Interesting that both Woody Allen and Lou Reed were New Yorkers, both Jewish, and both dedicated their art to New York. Yet they couldn't be from more different worlds. And where Woody Allen could be brilliantly innovative, especially with the medium of film, he very much restricted himself to the possibilities entertained by polite white liberal culture. In other words, you will never find someone in a Woody Allen movie who is a male prostitute named Sister Ray who is into S/M, scoring heroin, picking up a john, and complaining that they were too busy "sucking on my ding dong." All of that and more in a single Reed song, "Sister Ray," which the band were performing by 1967, while the rest of the hippie world were talking about flowers, peace, and love. (I take a lot of pleasure in knowing that late 1960s hippie counterculture people hated the Velvets for being too "negative.")

Besides being a bit depraved in his lyrical sensibilities, Lou Reed could also write beautiful songs which were always melodically elegant and simple. His songs had 2, maybe 3 chords. You always got the feeling that you'd heard the song before, but in fact, his songs were completely original. And the prose wonderful. Consider this:

Candy says
"I've come to hate my body
And all that it requires
In this world."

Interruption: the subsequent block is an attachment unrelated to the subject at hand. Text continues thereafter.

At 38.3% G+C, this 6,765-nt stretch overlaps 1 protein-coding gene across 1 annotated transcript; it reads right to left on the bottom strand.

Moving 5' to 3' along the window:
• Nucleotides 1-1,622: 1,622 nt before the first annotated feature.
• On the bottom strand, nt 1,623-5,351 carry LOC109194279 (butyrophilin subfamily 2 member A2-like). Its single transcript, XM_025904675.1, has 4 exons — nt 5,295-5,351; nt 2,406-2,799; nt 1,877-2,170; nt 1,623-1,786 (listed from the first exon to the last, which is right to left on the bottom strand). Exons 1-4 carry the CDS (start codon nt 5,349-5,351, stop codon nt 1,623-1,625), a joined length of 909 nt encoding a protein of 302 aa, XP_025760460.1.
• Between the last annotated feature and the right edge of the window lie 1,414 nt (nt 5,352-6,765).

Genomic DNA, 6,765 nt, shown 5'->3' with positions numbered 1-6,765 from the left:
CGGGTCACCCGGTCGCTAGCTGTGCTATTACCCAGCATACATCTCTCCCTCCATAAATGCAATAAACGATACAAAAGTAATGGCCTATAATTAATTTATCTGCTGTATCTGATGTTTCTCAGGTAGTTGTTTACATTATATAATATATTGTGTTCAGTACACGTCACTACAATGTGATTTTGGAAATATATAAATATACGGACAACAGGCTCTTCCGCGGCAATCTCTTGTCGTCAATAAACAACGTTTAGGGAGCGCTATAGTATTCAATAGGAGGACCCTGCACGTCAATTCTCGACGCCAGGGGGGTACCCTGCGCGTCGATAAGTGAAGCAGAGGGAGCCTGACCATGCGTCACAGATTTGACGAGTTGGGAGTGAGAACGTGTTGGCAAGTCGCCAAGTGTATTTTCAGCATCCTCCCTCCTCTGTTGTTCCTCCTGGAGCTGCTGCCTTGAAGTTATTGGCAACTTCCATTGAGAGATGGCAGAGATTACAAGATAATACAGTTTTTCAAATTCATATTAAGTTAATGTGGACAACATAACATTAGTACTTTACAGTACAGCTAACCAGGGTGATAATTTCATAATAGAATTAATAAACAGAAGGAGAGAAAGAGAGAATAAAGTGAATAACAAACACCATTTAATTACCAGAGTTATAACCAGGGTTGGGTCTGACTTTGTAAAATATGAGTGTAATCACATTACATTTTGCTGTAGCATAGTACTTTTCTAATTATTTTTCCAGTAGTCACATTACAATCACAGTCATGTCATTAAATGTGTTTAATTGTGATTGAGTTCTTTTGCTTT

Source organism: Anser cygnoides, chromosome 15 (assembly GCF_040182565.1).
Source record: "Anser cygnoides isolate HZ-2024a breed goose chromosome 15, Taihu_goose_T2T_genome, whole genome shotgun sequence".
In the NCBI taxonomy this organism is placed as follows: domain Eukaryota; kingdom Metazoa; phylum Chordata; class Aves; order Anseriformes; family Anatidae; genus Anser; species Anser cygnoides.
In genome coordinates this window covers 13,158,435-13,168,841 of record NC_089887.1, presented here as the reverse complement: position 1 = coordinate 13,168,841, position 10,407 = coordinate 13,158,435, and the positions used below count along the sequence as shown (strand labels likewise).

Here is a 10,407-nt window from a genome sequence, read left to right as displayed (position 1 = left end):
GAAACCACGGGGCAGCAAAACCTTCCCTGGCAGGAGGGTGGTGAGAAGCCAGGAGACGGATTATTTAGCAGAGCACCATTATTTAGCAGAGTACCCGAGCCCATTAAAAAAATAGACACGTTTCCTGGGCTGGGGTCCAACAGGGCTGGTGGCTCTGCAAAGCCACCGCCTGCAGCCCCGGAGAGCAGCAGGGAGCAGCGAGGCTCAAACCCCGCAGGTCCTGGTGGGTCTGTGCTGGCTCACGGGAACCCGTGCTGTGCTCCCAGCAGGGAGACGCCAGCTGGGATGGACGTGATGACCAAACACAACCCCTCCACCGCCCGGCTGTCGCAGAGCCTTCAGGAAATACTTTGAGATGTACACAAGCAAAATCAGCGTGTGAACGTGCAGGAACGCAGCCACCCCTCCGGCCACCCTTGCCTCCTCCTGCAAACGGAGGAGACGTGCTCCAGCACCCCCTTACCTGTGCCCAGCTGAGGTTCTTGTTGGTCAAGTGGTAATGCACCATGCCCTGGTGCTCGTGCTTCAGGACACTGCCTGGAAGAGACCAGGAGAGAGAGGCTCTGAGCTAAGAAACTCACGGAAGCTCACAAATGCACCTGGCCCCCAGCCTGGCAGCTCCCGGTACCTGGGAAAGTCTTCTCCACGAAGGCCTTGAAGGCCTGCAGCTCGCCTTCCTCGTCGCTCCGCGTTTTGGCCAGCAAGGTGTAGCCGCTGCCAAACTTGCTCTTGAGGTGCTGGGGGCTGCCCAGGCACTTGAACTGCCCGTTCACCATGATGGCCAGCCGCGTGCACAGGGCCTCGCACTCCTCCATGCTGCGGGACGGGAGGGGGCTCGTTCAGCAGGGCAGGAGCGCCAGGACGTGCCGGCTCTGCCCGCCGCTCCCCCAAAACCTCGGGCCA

Or this:

I'm set free
I'm set free
To find
Another illusion

Sure, Lou Reed was probably a bit of a dick in person. But he got a free lifetime pass for writing some of the most beautiful music ever made about and for fucked up people.

Saturday, September 21, 2013


After seeing Deerhunter at Webster Hall a couple of days ago (September 19), I am convinced that Deerhunter is the best American rock band right now. They blazed through nearly two hours of amazing rock/pop that was never boring. Bradford Cox may be the best songwriter around now, and certainly the most charismatic singer. I've written about them before.

Here they are performing "Nothing Ever Happened" live in 2011. About half way through Cox begins to chant/scream the lyrics to Patti Smith's classic "Land."

Monday, September 16, 2013

Toy Cities

Here's a song by the band Toy Cities called "Echos Haunt." It's one of the three songs off of their new EP called Setting Son.

More information here.

My My My

Recommended by reader meep, this is My My My, a band from Chicago. This is a song called "War Party."

Saturday, May 25, 2013